The one-page flowchart lists several “reporting scenarios” and indicates the type of report that may be required (initial adverse action report, revision-to-action report, correction report, or no report). The guide also summarizes the reasons for voiding a previous report (report was erroneously submitted, action was not reportable, or action was reversed or overturned).
The guide is a helpful starting point for a hospital or health care entity that is involved in a privileging action. However, the scope and timing of reporting requirements under the NPDB regulations can be quite complex. Considering the very serious implications from reporting—or not reporting—an adverse privileging action, it would be prudent to only use the guide as a quick reference and not as a decision-making tool.
If you have any questions about the guide, please contact Richard Kraus at 517.371.8104 or by using the email form below.
So far, July has been a busy month for health care fraud enforcement across the country.
On July 18, Divyesh Patel, owner of Alpine Nursing Care Inc. in North Randall, Ohio, was sentenced to two years in prison after pleading guilty to one count of conspiracy to commit health care fraud and four counts of health care fraud. Patel was also ordered to pay total restitution of $1,939,864 to the Medicaid Program in Ohio. According to court documents, Patel hired Belita Mable Bush as the office manager despite knowing that Bush had been convicted of a health care-related felony and excluded from involvement in billing federal health care programs. From June 1, 2006 to October 18, 2009, Patel conspired with Bush to defraud Medicaid by billing for services that had never been performed or that had been performed by excluded individuals. The conspiracy resulted in losses of approximately $1.9 million to the Medicare and Medicaid programs. Bush was convicted on similar charges and will be sentenced next month. Read about more cases ›
In 2008, the Michigan Supreme Court concluded that domestic partnership policies intended to provide health care benefits to same sex couples violated Michigan law. Specifically, National Pride at Work v Governor held that such policies violated the Michigan Marriage Amendment (“Marriage Amendment”) by recognizing same sex domestic partnerships as analogous to a marriage or similar union. (The Marriage Amendment recognizes the union of one man and one woman as the only agreement recognized as a marriage and also prohibits public employers from providing health insurance benefits to their employees' same-sex domestic partners.) Since the decision in National Pride... ›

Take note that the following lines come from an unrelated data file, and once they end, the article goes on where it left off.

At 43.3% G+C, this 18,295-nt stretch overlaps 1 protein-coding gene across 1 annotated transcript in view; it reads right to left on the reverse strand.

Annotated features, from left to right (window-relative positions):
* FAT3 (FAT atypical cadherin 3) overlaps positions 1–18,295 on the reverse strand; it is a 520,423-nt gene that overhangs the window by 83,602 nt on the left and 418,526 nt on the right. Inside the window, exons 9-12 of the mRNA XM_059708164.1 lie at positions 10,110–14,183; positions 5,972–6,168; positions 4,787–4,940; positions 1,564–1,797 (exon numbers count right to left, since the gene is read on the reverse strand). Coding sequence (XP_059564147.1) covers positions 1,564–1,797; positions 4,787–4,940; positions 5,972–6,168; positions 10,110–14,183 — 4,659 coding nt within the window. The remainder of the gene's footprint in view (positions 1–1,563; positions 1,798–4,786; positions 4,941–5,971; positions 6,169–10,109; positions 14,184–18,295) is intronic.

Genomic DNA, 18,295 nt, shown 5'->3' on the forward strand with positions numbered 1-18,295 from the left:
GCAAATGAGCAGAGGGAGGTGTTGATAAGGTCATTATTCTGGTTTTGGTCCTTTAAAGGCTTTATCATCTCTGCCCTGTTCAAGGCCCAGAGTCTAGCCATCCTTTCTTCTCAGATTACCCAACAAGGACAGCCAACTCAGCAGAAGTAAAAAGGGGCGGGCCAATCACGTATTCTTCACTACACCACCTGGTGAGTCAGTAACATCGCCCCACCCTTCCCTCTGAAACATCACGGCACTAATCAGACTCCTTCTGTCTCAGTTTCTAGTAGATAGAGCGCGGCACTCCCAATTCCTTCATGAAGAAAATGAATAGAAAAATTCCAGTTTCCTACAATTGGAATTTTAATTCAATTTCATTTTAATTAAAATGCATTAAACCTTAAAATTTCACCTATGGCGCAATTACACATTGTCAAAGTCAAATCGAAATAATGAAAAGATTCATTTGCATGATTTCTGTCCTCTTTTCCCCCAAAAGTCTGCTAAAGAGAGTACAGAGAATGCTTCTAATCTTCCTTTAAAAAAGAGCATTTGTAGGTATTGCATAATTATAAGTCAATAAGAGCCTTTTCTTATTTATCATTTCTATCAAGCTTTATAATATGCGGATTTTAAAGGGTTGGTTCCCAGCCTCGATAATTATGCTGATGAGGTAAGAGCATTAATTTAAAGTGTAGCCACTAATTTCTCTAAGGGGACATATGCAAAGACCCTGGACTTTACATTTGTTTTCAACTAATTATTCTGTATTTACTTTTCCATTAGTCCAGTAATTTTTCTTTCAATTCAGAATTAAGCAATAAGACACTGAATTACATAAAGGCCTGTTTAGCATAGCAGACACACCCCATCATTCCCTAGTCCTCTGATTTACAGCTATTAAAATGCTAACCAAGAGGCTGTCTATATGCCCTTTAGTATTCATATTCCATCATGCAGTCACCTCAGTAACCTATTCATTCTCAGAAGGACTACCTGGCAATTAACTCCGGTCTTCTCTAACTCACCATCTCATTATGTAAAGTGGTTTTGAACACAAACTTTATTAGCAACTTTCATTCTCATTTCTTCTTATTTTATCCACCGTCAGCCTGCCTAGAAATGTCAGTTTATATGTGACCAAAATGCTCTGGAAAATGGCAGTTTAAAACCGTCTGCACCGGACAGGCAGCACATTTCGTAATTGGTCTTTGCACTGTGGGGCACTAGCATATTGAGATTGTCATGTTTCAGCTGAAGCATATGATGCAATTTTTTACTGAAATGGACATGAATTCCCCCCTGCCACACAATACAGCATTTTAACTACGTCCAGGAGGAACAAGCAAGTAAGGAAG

The Office for Civil Rights of the Department of Health and Human Services recently released its final rule (the "Rule") modifying the Health Insurance Portability and Accountability Act ("HIPAA") and implementing the statutory requirements of the Health Information Technology for Economic and Clinical Health Act (“HITECH”). (The Rule was originally expected to be released in February of 2010 when HITECH became effective.) In short, the Rule: modifies HIPAA’s privacy, security and enforcement rules; changes HIPAA’s enforcement rules to increase penalties consistent with HITECH; provides a final rule on breach notification; and modifies HIPAA as required by the Genetic Information Nondiscrimination Act.
The new rule is approximately 563 pages and can be accessed here. If you have any questions about how the Rule may impact your health care practice, please contact Nicole Stratton at (517) 371-8140 or by using the form below.
Foster Swift lawyers were well represented at the Annual Meeting of the State Bar of Michigan's Health Care Law Section held on September 19th. Gilbert Frimet, Gary McRay, Jennifer Kildea Dewane, and Nicole Stratton, members of Foster Swift Health Care Law Practice Group, all traveled to Detroit to attend the meeting. Read More ›